Beyond that, it's worth mentioning that consolidating loans generally results in an interest rate that is the weighted average of the consolidated loans (usually the average interest rate of all the loans plus 0.25 percent). While having fewer payments a month decreases the likelihood that you'll miss one by accident, you will pay more for the privilege.

Make payments on time, every time

This goes for any bill or debt, obviously. However, not paying student loan debt can have some pretty nasty consequences. Not only is student loan debt not dischargeable in bankruptcy; if you don't pay, then your federal income tax returns or even your wages can be garnished.

Automating your monthly payments can help you avoid these consequences, and most servicers will give you a modest (~0.25 percent) interest rate reduction for setting it up. Just make sure there is always enough money in your bank account to cover the bill.

What to do if you can't make payments

This cannot be emphasized enough: If you're having trouble making your payments, tell your servicer. Don't stick your head in the sand. You don't want to let things progress to the point where your tax returns or wages are being garnished and/or your credit is ruined.

Be proactive.
You may qualify for a deferral or forbearance, or your servicer may have other hardship options not advertised on their website. You'll never know if you don't ask. Again, since student loan debt isn't dischargeable in bankruptcy, ignoring the problem won't make it go away.

If you feel that you are being mistreated or given the runaround by your servicer, consider submitting a complaint to the Consumer Financial Protection Bureau (CFPB), a federal agency that will work with you and your servicer to address the issue.

Final thoughts

Maybe #StudenLoanDebt is trending, but believe me, you want it to be a thing of the past as soon as possible!

What advice would you give to someone as they start repaying their student loans?

More about...Budgeting, Debt

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Beth
Beth
4 years ago

Good advice! But for me, it’s missing a step. The first thing I did was think about my debt repayment philosophy or approach. Some of my classmates didn’t think debt was a big deal and were okay with paying their loans back over 10-12 years. Others felt their debt was a huge burden and wanted to get rid of theirs as soon as possible. I was somewhere in between. I hate debt, but I didn’t go all-in repayment mode because I wanted to start saving for retirement and build an emergency fund. Needless to say I did without a lot… Read more »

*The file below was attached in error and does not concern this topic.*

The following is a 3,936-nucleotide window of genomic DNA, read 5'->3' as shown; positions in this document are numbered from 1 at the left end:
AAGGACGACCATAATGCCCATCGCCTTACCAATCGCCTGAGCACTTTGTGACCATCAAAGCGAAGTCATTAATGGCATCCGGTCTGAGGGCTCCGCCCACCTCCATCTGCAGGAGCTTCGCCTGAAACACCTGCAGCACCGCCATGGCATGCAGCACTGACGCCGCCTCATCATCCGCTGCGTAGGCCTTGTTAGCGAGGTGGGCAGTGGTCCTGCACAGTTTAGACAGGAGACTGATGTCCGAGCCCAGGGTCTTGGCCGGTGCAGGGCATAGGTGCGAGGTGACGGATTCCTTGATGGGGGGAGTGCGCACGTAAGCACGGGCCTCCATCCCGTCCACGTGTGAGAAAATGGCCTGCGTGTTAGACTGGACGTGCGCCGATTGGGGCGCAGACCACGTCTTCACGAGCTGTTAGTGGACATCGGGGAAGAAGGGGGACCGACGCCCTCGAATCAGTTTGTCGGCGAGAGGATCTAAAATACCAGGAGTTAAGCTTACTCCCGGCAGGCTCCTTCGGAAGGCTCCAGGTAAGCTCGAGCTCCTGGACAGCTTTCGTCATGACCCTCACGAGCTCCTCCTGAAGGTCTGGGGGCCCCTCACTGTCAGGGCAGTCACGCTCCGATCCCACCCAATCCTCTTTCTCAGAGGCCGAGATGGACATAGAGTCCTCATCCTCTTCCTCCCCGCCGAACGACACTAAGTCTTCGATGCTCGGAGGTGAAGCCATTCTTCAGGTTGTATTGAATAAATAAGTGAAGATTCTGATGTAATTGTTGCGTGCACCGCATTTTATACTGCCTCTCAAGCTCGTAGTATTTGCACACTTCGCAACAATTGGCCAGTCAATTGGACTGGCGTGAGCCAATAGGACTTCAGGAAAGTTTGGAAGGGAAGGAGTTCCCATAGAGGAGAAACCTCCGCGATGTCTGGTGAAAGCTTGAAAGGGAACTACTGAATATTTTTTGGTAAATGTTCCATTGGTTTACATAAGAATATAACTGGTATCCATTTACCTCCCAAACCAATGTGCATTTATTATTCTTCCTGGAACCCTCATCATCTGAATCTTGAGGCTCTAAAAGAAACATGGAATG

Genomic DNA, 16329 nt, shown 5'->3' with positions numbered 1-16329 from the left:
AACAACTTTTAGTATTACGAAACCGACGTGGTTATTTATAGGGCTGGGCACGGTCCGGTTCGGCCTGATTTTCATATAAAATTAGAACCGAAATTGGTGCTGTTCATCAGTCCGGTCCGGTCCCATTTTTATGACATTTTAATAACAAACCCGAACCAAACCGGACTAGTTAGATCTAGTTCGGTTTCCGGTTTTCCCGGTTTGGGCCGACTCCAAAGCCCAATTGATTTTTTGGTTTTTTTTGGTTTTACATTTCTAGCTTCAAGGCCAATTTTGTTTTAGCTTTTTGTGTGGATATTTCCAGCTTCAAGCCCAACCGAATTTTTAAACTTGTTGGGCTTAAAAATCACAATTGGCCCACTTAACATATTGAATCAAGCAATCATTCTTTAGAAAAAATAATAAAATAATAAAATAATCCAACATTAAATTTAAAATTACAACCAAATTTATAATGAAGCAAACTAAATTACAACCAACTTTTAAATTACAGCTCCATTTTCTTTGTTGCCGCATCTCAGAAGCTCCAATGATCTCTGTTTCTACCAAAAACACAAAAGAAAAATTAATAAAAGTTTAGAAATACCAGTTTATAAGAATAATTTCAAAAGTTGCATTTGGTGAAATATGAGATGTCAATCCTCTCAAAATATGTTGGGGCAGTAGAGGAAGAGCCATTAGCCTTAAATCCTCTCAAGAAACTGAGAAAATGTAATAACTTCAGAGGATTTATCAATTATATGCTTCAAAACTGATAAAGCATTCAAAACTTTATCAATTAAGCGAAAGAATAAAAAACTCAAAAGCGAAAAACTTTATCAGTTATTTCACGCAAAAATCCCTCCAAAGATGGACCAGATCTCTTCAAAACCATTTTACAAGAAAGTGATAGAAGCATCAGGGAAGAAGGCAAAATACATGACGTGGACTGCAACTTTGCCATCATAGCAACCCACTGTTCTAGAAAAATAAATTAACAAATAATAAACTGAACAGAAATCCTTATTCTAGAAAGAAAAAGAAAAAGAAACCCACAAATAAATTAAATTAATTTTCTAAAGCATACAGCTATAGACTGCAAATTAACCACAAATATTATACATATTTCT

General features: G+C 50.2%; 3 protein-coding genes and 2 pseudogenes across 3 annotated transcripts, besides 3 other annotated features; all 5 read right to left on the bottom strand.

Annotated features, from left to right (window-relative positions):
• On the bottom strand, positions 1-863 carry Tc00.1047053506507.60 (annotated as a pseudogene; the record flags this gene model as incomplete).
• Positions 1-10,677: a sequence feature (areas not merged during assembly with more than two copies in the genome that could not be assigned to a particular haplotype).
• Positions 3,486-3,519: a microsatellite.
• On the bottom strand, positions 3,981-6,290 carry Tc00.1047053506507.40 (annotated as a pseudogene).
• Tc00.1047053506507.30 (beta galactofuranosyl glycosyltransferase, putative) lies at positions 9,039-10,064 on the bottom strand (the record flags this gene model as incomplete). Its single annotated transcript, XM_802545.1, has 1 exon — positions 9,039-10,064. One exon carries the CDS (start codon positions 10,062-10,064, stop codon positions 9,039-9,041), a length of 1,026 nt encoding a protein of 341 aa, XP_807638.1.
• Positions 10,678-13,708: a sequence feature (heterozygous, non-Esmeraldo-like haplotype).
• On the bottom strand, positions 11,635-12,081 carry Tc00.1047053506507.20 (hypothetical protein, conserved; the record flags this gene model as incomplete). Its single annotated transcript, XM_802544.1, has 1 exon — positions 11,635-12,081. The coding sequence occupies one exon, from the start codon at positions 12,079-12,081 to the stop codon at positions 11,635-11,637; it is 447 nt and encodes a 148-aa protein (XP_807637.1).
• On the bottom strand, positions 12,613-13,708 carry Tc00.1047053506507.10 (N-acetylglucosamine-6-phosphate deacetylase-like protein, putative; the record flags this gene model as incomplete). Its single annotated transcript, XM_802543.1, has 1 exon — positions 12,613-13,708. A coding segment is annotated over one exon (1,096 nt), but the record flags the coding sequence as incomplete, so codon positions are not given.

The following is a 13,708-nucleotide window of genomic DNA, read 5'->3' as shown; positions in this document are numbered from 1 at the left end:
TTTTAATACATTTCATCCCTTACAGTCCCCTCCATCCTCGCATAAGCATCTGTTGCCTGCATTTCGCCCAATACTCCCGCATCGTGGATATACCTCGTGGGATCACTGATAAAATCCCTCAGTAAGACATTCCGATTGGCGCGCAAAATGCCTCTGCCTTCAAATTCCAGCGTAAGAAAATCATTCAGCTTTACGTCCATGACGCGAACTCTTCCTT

Another Beth
Another Beth
4 years ago
Reply to  Beth

As usual, Beth has great advice!

In addition to finding the right repayment plan, I would add creating a plan whenever one receives a windfall (bonus, unexpected inheritance, etc.). While it’s never a bad idea to make a plan as to what to do with extra money, it’s especially useful when you’re just out of college and perhaps aren’t quite used to financial responsibilities.

Tay
Tay
4 years ago

I would also add instead of making one monthly payment, it helps with the interest to make bi-weekly or even weekly payments.

I take my monthly payment and I break it into 4 payments to pay each week. I’ve compared the amount I’ve paid off over 12 months since I started weekly payments and it is $2000 more than I did in previous 12 month periods when I was just making 1 monthly payment.

Note: Find out if your lender applies payments immediately. If your lender waits until the entire payment is there, this will not be beneficial to you.

Michelle
Michelle
4 years ago

My top tip would be to find extra money to throw towards your loans! Either find ways to cut your budget or find ways to increase your income. Or, do both! I managed to pay off my student loans from my 3 degrees quickly and it’s something I will never regret.

Chuckie G.
Chuckie G.
4 years ago

This post contains great advice on doing the math; the hard side of the equation. My advice is to take doing the math one step further and give adequate and thoughtful consideration to how it will feel to service the debt, the soft side of the equation, and act accordingly. I understood, mathematically, what it would take to repay my student loans when I signed up. I was gosh darn lucky in that my calculations in terms of what I was borrowing and my ability to repay, proved to be more or less spot-on. Where I failed was in understanding… Read more »

Syed
Syed
4 years ago

Great overall advice here. If everyone with student loan debt learned the info in this article, we wouldn’t be in the mess we’re in today.

For people with student loan interest rates anywhere over 5%, it’s a good idea to look into refinancing. There are lots of good tech companies that help with this such as Earnest and Sofi. You can easily get a 6% loan down to 3%, and their customer service is a lot better than big banks.

Danielle
Danielle
4 years ago

Knowing that I wanted to work for a few years in between undergrad and grad school, I wish I had saved more money. I wouldn’t have been able to save enough for two years of tuition and living expenses, but I could have put away a couple thousand dollars to cover books, supplies, software, etc. Instead, I blew my money on frivolous throw-away purchases and when I started to grad school, I had to fund everything via loans at 5-8%. I would also echo Honey’s advice and not take out more than you think you need. If worst comes to… Read more »